National Parks and Wildlife Service and Wollongong City Council developed the Draft Illawarra Escarpment Mountain Bike Strategy (draft strategy) in 2018. The draft strategy considers environmental data, field investigations, a preliminary cultural heritage assessment, information from mountain bike riders and other stakeholders.

The draft strategy proposed safe, sustainable recreation for a broad range of riders and was on public exhibition from 30 October 2018 to 21 December 2018. A total of 956 submissions were received from a broad range of stakeholders, including NSW Government, non-government organisations and private individuals.

The Illawarra Escarpment Mountain Bike Strategy Public Exhibition Report summarises the feedback received.


Based on the public feedback received on the Draft Illawarra Escarpment Mountain Bike Strategy (draft strategy), National Parks and Wildlife Service engaged consultant Synergy Trails to develop a concept plan that identified a revised mountain bike network in the Mount Kembla area. The proposed network excluded Mount Keira given its cultural significance, geological instability and high natural conservation values.

The Mount Kembla area network identified a network of 61 trails between Harry Graham Drive near O'Briens Drift and Mount Kembla and a like-for-like experience to existing informal trails.

The network caters for all rider skill levels and a broad range of riding styles. Stacked loops of increasing length and difficulty and highly variable terrain and technical features, such as steep descents, obstacles, bridges and jump lines, are part of the proposed network.

The network also crosses several different land tenures, necessitating the ongoing support of Wollongong City Council and other land management agencies in having mountain bike trails on their land.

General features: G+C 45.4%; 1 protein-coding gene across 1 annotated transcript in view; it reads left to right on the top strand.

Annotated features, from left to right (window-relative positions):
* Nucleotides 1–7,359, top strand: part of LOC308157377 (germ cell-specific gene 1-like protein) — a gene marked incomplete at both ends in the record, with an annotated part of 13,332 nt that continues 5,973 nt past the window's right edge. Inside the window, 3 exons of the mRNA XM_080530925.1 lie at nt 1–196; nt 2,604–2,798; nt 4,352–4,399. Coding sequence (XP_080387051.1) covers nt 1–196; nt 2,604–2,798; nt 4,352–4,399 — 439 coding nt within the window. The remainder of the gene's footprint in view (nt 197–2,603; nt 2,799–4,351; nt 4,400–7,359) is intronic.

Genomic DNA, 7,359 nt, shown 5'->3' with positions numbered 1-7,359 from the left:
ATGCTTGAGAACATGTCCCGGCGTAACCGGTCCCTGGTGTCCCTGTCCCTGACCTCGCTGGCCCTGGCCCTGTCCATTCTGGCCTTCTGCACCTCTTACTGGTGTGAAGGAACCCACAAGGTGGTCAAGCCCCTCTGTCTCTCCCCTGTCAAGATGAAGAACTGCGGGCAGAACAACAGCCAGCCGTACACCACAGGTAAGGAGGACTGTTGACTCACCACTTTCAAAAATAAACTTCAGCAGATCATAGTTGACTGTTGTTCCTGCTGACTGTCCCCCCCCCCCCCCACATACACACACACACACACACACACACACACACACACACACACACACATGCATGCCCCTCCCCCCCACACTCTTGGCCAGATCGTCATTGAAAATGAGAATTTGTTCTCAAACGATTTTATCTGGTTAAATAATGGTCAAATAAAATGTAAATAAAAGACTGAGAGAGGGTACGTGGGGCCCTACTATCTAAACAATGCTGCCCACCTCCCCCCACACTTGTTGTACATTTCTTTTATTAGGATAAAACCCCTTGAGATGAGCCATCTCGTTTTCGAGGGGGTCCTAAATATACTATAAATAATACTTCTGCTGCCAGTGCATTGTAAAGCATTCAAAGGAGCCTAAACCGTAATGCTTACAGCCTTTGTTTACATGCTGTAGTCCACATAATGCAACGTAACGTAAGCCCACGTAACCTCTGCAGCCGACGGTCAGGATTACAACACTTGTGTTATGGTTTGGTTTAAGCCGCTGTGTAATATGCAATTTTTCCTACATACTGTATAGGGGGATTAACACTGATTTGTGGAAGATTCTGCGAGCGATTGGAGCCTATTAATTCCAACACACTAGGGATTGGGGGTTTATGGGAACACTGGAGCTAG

The Mount Kembla area network is stage one of the draft strategy and the final design is subject to the assessment of the Illawarra Escarpment Mountain Bike Project: draft review of environmental factors.

Stage two of the Illawarra Escarpment Mountain Bike Strategy is a proposed network in the Balgownie area. Planning for this stage is currently underway and will follow a similar process to stage one.

National Parks and Wildlife Service (NPWS) will continue to engage with stakeholders to finalise the mountain bike strategy.

NPWS and Wollongong City Council (Council) have established the Illawarra Escarpment Mountain Bike Advisory Group. The group's purpose is to identify issues and opportunities, enable consistent collaboration with key stakeholders, provide a channel for community input, ensure project objectives are met, and ensure timely and effective information exchange between stakeholder organisations, the local community, NPWS and Council.